Washington Post, 1912
Here’s what baseball writers will tell you about spring training in Charlottesville, Virginia.
It snows and hails and thunders and pours rain and gusts wind and freezes and scorches. There are plenty of lousy days for baseball and very few good ones.
Those writers, roaming around Charlottesville more than 100 years ago, won’t tell you much about the baseball they saw, but they’ll give you an earful about the rotten weather.
During Virginia’s hybrid time of still-winter-not-yet-spring – spwinter! – there’s no telling what any day will bring.
March 2016. © The Baseball Bloggess
March weather in Charlottesville is like a grab bag at the dollar store – you’ll get something for your dollar, but you’ll probably look at it and think, “Really? I paid a dollar for this?”
So why did so many teams from 1892 to 1916 come to Charlottesville for spring training? Were they nuts? Or were the grumpy old baseball writers just annoyed that they had to spend a month in a place which was often snowy and always alcohol-free?
Today, baseball’s spring training is held in Arizona and Florida, more accommodating and predictable climates, and where the only things you have to worry about are swarms of bees and the Zika virus.
But, Charlottesville? “More fickle weather could not be found in any part of the globe,” one Washington Post reporter lamented in 1914 after an early March snowfall.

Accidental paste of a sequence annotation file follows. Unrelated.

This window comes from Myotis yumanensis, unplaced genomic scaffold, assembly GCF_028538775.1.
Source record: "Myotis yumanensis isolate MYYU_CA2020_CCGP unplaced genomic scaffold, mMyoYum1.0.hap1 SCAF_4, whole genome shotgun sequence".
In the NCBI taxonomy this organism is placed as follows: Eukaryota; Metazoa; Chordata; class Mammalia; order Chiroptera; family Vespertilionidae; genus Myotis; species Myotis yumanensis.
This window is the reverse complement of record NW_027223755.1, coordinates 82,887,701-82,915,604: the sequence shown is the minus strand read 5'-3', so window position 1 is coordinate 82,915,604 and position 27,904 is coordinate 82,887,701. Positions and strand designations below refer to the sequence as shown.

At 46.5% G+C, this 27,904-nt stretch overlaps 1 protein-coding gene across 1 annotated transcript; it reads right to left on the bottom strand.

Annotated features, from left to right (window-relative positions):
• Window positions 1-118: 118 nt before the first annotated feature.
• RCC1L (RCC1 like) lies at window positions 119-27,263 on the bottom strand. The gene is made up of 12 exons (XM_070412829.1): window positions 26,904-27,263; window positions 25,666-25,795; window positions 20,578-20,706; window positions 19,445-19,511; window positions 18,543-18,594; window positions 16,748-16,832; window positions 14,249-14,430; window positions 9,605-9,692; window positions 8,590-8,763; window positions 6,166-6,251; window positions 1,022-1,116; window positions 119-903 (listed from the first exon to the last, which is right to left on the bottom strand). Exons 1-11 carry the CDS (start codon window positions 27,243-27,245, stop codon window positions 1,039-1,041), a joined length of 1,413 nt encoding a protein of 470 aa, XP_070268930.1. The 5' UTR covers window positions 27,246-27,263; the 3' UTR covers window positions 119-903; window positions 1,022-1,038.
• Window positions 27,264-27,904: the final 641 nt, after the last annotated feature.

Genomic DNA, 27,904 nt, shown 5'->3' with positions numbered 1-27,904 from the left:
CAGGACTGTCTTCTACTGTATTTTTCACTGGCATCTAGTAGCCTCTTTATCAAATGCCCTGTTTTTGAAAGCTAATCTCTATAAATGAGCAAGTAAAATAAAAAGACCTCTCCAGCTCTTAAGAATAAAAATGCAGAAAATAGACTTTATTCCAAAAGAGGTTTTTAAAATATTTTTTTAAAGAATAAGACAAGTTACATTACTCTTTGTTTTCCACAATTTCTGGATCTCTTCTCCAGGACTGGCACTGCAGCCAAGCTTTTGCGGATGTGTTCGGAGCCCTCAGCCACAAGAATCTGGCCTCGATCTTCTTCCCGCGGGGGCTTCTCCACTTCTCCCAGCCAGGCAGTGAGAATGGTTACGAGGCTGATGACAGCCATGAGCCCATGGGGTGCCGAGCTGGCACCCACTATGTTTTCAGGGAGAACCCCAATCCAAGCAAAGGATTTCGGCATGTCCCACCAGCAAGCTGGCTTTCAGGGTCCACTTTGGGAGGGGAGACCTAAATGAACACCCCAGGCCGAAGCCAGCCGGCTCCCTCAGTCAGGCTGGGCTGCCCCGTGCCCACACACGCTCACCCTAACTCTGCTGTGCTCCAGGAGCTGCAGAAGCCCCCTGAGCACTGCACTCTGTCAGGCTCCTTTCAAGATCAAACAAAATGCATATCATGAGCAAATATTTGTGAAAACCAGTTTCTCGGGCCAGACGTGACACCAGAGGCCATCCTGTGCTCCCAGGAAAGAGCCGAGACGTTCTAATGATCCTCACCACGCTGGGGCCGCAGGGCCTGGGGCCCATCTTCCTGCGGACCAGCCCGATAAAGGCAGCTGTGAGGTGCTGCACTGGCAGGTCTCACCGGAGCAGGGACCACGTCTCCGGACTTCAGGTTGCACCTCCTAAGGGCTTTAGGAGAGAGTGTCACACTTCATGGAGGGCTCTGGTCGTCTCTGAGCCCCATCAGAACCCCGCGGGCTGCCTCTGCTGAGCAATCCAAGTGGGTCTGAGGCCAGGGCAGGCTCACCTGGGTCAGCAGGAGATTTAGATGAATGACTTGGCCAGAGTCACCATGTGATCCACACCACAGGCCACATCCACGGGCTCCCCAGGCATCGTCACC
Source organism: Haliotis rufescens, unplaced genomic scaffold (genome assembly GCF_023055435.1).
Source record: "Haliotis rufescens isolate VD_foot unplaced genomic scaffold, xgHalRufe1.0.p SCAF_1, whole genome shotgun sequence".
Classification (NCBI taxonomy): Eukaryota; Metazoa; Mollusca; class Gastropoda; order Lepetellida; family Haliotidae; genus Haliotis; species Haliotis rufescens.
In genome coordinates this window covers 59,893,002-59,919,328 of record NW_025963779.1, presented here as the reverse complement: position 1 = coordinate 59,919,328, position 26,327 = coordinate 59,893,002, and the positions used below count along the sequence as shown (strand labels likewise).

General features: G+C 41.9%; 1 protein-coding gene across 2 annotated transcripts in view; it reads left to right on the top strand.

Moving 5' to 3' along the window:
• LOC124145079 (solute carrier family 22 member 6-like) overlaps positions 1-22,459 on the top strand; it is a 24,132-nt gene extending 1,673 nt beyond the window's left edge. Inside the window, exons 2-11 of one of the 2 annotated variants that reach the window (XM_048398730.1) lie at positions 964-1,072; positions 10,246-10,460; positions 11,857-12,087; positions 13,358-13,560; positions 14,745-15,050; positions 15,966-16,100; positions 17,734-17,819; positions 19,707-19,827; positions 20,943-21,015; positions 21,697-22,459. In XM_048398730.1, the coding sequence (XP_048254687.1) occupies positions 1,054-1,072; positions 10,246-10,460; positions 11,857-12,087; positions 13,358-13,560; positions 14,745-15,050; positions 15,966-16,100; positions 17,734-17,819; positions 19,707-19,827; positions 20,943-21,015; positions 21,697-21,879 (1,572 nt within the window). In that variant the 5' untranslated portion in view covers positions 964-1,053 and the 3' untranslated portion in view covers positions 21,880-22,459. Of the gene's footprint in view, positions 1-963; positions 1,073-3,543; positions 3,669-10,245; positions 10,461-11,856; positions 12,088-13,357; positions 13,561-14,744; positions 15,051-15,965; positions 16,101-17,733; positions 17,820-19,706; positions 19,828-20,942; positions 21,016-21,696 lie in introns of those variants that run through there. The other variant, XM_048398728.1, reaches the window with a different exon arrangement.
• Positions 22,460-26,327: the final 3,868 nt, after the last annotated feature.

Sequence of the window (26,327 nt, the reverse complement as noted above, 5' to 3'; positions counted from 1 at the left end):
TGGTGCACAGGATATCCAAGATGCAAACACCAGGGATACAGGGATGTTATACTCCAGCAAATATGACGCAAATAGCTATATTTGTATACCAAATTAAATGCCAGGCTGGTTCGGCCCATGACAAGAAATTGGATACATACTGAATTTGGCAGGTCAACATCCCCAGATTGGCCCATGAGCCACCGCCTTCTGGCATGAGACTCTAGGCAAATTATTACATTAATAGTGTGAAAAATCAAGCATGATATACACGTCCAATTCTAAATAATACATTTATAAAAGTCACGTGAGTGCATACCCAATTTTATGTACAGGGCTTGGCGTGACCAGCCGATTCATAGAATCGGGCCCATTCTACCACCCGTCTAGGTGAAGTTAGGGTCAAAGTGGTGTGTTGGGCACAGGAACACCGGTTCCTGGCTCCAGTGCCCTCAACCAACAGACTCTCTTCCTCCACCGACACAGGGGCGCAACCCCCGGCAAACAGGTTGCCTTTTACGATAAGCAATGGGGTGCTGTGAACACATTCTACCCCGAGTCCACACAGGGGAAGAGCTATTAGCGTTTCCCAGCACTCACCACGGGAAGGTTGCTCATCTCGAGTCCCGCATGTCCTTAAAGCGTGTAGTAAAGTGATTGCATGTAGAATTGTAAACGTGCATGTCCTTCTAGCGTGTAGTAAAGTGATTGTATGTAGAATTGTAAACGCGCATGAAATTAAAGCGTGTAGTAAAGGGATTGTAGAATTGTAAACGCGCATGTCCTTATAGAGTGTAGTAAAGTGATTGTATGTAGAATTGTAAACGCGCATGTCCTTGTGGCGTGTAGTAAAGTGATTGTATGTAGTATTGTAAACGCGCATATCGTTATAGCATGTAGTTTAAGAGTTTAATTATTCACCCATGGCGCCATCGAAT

Who would choose Charlottesville for spring training?
These teams …
In 1894, the Baltimore Orioles came through Charlottesville as part of a nomadic spring training tour through the south and took both games against the University of Virginia. The Orioles, then part of the National League, went on to win the pennant. They were a powerhouse, those Orioles. Yup, chew on that O’s fans. A powerhouse.
In 1901, the Boston Red Sox (then called the Americans) spent spring training in Charlottesville. It was the Sox’ first season and, history will show that the first game ever played by the Red Sox, the first ball they ever hit, and the first run they ever scored, happened in Charlottesville.
There were a few others, but it was the Washington Nationals that spent the most springs in Charlottesville. They were officially the Washington Senators, but everyone called them the Nationals and so should you. (Although today we call them the Minnesota Twins.)
The Nats “springed” in Charlottesville in 1905 and ‘06 and then again, under manager Clark Griffith, from 1911 through 1916.
Griffith (third from the right) and his Nationals in Charlottesville. March 1915.
Griffith, today enshrined in the Baseball Hall of Fame, told reporters each season that his choice of Charlottesville over warmer locales was purely strategic.